The FDA’s March approval of Noctiva (desmopressin) is an example of the agency approving a drug where the risks outweigh the benefits, two physicians argue.
Noctiva was approved to treat nocturia, a condition characterized by frequently waking up in the middle of the night to urinate. Michael Fralick, MD, and Aaron S. Kesselheim, MD, say that nocturia is a symptom rather than a disease, and nocturia itself can be a side effect of a medication or an indication of a more significant health problem.
Writing in a JAMA op-ed piece, Fralick and Kesselheim, who are both affiliated with Brigham and Women’s Hospital and Harvard Medical School in Boston, note that the benefit of desmopressin was moderate. Yet, the drug was approved with a “black box” warning — the most severe the FDA can require — on potentially life-threatening hyponatremia, a condition where the sodium level in the blood is too low, leading to swelling in cells.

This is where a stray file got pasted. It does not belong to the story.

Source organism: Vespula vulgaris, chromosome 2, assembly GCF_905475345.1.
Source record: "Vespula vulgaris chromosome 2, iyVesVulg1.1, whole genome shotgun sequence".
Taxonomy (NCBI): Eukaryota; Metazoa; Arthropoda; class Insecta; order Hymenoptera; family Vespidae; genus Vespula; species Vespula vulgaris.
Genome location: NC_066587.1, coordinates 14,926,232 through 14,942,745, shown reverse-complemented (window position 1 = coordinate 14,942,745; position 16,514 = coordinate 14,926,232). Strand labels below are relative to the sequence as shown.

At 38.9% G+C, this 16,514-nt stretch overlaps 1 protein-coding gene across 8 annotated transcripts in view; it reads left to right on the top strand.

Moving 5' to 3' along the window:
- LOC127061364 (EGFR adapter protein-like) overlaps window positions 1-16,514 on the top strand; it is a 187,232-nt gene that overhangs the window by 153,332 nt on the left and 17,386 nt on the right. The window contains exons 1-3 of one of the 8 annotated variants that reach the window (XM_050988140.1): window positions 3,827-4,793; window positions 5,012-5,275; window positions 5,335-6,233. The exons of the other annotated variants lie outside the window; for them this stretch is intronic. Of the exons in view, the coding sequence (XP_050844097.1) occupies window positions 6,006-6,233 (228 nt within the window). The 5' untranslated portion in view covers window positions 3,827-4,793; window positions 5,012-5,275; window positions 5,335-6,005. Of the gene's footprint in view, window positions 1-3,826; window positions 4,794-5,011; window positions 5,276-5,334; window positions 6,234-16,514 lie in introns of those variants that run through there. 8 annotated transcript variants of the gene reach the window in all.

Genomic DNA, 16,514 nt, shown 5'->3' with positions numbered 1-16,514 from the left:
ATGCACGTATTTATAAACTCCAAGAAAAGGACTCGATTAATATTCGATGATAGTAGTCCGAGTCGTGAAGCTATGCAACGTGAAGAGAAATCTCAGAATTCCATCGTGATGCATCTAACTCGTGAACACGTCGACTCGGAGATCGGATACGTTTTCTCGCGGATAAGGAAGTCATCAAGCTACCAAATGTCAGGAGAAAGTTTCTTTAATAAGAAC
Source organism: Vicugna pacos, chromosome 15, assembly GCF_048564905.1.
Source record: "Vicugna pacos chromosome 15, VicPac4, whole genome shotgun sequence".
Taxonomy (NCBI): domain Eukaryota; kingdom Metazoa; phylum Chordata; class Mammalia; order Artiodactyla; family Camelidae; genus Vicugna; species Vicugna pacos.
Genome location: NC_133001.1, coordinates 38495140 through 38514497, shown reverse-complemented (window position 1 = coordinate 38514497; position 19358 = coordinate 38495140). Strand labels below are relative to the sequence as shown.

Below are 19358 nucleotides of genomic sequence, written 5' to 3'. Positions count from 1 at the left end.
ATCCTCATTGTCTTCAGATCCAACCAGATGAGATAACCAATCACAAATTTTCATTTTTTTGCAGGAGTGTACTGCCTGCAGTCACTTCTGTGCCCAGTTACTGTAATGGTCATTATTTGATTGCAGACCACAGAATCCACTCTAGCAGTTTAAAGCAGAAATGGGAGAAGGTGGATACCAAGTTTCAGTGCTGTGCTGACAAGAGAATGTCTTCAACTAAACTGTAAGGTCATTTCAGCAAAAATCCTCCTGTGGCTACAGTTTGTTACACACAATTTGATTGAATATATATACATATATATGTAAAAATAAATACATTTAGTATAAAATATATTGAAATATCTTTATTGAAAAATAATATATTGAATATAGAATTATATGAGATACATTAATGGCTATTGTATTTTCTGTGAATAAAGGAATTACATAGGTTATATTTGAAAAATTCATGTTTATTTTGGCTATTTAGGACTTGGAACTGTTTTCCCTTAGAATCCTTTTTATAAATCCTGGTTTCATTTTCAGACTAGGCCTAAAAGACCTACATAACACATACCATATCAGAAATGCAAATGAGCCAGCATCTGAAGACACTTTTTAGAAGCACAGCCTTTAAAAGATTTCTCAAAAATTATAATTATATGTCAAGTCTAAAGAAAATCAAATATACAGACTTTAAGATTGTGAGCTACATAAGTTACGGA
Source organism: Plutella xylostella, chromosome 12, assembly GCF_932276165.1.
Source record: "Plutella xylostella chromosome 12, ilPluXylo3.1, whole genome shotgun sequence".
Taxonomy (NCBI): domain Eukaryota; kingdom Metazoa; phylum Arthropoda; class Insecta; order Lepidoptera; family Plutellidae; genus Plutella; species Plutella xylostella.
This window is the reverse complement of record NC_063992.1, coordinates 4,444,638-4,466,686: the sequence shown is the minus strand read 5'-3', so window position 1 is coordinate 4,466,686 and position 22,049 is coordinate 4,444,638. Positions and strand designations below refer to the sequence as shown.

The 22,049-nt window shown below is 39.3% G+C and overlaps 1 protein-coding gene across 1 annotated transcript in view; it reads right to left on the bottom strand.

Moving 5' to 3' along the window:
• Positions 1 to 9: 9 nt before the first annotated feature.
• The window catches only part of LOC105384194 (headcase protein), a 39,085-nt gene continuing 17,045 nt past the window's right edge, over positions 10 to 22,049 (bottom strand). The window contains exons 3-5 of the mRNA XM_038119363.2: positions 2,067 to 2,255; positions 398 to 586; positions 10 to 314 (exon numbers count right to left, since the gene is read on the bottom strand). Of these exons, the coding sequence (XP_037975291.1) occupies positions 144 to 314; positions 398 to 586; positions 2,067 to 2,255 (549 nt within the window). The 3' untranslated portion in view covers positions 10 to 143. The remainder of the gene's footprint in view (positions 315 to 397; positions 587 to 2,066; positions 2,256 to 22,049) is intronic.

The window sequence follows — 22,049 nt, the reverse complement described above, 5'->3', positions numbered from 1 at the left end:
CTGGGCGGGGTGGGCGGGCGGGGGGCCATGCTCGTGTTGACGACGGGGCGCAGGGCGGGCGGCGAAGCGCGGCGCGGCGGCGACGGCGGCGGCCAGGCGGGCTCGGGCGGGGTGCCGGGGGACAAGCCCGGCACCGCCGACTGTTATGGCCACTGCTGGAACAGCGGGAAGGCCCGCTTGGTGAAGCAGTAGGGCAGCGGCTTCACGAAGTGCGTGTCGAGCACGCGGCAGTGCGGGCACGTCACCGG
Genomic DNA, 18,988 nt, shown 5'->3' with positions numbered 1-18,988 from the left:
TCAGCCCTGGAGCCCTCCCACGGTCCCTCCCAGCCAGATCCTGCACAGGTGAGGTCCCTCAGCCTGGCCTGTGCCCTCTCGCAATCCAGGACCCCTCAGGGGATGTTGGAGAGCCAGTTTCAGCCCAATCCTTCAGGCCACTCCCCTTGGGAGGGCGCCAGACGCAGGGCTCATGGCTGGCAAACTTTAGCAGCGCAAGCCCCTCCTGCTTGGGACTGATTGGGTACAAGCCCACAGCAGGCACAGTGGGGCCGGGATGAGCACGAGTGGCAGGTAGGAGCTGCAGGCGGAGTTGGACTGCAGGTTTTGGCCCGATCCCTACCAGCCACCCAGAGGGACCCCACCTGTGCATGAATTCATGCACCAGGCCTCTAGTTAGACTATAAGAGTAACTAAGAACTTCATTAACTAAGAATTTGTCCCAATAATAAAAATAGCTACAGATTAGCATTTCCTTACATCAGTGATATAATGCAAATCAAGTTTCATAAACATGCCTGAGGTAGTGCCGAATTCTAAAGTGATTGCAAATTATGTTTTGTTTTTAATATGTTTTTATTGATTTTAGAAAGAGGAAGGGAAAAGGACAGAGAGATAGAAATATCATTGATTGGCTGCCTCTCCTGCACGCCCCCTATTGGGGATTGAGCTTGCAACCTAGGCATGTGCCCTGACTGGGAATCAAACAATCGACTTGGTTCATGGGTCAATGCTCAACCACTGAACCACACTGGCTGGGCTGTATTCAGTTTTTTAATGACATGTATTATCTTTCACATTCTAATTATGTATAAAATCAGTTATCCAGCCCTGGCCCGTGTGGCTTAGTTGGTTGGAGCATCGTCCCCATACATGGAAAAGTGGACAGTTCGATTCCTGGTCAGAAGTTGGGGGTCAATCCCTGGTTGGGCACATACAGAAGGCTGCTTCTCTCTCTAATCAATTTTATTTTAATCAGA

Incidentally, desmopressin is not a new drug at all. It was approved back in the 1970s to treat bedwetting in children.
Desmopressin was tested in several clinical trials. In 2 of them, Fralick and Kesselheim say that the drug failed to work in terms of reducing the number of trips to the bathroom. In 2 other trials, they noted that researchers excluded many patients the drug would likely be used on, including those with diabetes, congestive heart failure, poor kidney functioning or hyponatremia.
“It is becoming increasingly important for physicians to critically examine the underlying data and communicate the totality of the expected benefits to patients,” the pair wrote.